Writing and Isolation

I wanted to write a short blog tonight about the writer’s life. Whether you’re a writer who writes after a day job, and most every writer has one, or a writer who has the luxury of writing full-time, you can’t write and chat. We write by ourselves at home, in a cafe or at the library, some chosen place to set words down. Some people enjoy the solitude and have friends to see in the after-hours. Others find they can write in isolation just for so long before they need someone with whom to check in. Others find it easiest to write if they have set a goal with another writer and each day report in on how well they are meeting that goal.

I have always enjoyed my solitude but then I’m a bit of an introvert. Lately, I am caught in the feeling of being alone too much. I signed up for a workshop to jump start my creativity again and realized just signing up for the workshop made me set goals in my mind to do several things I had been putting off: submitting to publishers and organizing my files for easier access. Both goals I have a hard time with because I can let them slide and besides, they are not creative. Having started both projects, I find I am uplifted, pleased with myself. Continue reading “Writing and Isolation” »

Remember the Purpose of Your Memoir

Be sure to stay on topic.  Write a phrase or sentence of what your memoir is most deeply about, for instance: connection makes us human.  Write a phrases or sentence of what the chapter you’re writing is about: losing connection to myself makes me lose connection to others.

As you write, check these two phrases and see if what you are writing is stayingon topic. If not, take the auxiliary material out. Maybe it isn’t needed at all or perhaps it can be used elsewhere by blending it in with other writings. Perhapsyou have subplots and will track those topics too which will make your book all the more interesting, for example: care of animals on winter farm and what the freedom of movement (body) gives your protagonist once you move away from the city. Continue reading “Remember the Purpose of Your Memoir” »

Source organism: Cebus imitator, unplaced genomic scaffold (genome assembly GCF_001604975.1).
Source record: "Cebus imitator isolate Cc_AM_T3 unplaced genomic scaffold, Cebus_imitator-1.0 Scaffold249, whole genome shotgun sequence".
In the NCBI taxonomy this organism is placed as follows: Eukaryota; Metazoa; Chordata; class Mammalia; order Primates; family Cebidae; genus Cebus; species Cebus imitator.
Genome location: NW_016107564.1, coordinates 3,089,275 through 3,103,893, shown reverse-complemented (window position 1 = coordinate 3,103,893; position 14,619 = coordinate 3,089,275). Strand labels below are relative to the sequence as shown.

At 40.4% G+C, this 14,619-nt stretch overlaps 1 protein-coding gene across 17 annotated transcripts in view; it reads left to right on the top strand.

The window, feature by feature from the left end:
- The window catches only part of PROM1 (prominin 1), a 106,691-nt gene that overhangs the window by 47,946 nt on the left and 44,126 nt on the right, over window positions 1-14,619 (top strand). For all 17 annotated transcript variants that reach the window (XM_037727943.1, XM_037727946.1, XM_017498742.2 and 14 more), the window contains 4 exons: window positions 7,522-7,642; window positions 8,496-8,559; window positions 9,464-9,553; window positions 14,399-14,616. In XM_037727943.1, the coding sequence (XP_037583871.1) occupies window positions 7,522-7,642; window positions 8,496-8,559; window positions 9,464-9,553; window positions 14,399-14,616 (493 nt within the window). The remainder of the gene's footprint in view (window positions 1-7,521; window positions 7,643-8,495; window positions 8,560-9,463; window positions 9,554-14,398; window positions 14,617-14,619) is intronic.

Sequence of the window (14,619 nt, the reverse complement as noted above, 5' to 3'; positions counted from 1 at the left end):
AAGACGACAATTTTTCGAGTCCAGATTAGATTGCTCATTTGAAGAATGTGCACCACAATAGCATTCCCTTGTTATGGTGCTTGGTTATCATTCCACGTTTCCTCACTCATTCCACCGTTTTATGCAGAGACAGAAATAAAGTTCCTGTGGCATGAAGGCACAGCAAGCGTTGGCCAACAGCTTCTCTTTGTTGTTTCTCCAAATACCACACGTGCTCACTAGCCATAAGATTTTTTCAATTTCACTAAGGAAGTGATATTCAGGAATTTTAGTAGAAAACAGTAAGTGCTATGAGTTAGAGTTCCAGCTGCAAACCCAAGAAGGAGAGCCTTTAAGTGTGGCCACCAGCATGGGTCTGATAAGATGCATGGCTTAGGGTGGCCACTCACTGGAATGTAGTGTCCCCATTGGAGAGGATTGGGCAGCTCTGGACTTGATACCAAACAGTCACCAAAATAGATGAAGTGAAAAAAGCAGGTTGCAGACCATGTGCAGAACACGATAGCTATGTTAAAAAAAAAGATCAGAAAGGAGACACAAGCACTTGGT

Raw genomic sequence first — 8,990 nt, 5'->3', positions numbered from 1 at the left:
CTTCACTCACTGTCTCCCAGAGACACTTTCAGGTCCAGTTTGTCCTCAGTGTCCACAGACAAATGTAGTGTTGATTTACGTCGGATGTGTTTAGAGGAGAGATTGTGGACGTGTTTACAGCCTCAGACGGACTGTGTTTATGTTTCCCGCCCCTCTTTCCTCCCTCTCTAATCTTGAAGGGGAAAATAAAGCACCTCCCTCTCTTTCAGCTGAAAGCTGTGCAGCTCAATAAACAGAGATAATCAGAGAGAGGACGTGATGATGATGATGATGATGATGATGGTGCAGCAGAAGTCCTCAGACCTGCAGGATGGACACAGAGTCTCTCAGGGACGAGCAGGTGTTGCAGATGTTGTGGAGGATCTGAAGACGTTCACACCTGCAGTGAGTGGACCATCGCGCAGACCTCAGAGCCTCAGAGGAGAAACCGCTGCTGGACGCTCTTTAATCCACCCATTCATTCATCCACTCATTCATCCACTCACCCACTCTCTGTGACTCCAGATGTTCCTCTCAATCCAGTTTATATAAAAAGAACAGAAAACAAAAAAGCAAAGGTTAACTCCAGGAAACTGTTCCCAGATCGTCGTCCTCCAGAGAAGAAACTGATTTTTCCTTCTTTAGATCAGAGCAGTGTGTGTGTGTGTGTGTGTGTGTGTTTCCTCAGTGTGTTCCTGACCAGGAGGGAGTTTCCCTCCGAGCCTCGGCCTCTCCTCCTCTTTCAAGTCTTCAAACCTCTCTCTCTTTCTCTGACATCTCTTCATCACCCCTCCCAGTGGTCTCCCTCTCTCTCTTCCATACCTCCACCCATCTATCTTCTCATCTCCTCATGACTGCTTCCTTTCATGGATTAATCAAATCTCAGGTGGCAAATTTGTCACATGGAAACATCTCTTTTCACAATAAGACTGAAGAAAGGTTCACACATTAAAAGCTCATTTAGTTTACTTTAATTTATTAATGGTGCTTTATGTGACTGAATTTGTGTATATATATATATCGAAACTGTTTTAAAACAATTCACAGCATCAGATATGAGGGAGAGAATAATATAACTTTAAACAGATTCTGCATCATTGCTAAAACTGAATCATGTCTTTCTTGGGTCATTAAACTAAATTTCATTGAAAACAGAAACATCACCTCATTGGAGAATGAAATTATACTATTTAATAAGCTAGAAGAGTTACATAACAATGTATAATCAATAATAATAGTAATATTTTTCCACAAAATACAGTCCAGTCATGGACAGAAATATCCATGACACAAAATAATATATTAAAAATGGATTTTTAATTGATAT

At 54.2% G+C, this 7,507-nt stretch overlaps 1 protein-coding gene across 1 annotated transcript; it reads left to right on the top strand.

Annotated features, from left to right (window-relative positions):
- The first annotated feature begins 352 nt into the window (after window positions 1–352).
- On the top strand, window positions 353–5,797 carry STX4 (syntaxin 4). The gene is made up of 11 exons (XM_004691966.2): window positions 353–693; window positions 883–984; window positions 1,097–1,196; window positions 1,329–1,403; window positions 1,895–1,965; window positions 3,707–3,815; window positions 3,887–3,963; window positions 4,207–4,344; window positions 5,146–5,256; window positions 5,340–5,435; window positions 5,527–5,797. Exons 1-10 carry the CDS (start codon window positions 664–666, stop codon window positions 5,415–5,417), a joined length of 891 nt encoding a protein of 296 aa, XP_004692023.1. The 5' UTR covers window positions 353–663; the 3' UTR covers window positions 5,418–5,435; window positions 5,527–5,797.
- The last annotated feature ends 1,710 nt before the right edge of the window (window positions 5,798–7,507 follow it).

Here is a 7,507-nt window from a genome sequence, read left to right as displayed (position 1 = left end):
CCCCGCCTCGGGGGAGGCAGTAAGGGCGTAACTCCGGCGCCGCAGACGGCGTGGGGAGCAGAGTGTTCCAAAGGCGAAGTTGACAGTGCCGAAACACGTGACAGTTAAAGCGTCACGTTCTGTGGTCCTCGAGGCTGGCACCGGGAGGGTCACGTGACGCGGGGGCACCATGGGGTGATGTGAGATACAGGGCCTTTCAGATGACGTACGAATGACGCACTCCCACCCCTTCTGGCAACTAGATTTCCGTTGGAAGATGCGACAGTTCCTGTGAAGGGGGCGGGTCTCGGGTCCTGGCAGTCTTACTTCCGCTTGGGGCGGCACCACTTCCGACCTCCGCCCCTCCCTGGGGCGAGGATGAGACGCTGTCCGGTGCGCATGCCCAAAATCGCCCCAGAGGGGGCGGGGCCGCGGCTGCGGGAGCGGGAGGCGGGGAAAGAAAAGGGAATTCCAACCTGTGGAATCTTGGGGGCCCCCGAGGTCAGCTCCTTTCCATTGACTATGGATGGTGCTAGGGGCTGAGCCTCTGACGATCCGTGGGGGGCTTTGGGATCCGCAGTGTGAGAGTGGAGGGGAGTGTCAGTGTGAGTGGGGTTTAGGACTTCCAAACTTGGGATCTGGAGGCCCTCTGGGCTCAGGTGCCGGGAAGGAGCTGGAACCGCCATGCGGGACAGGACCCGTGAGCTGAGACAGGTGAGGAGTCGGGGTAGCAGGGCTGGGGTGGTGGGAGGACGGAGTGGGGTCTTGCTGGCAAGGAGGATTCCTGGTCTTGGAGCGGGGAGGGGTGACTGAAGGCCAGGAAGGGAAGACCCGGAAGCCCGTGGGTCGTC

What is a Good Writing Schedule?

It’s always good to keep up a regular momentum. I don’t write at the same time every day but I know I will write in the morning. Sometimes I start at nine and other times at eleven. I know I’ll write in the morning until lunch, even a late lunch. That’s when I write best. Midday, I start to feel isolated if I haven’t been out. I use that time to swim, see a friend, take a walk, do errands and keep up with family up with matters. If I write too late at night I become too stimulated and can’t sleep so  I don’t write past eight pm. That is my rest time, my cut off time. I need some relaxation before bed and like to watch a documentary, movie or read.

I read The New Yorker and the San Francisco Chronicle every day and usually have a fiction and nonfiction book going. I like the stimulation of each and the relaxation too. I do this early morning and it helps me get out of myself and keeps my interest in the external world. Writing a lot makes me feel very internal which I like but I do want to be part of my time too. Continue reading “What is a Good Writing Schedule?” »

Writing Groups Help with Writer’s Block

Not writing? Tell your group.  Go anyway and say you’re blocked and read what you’ve written about being blocked. Bring anything you’ve written and take part. Ask the group for suggestions and take them. Or at least one suggestion. Ask the group to just listen and make no suggestions so you can feel free to talk and be part of the group.

There’s no shame in writer’s block. Most writers experience blocks from time to time. Write a poem in images of the next part of your memoir. Maybe it could be a stepping stone. Write another with more images and see what you’re writing.

Sometimes I will bring a list of strong verbs to use . Sometimes I write transitional phrases like in other words or thinking of the past, I. I might bring these off assignments to help myself and others write better. Or, bring a passage I love like the last line of James Joyce’s The Dubliners so everyone can hear great, poetic writing. Continue reading “Writing Groups Help with Writer’s Block” »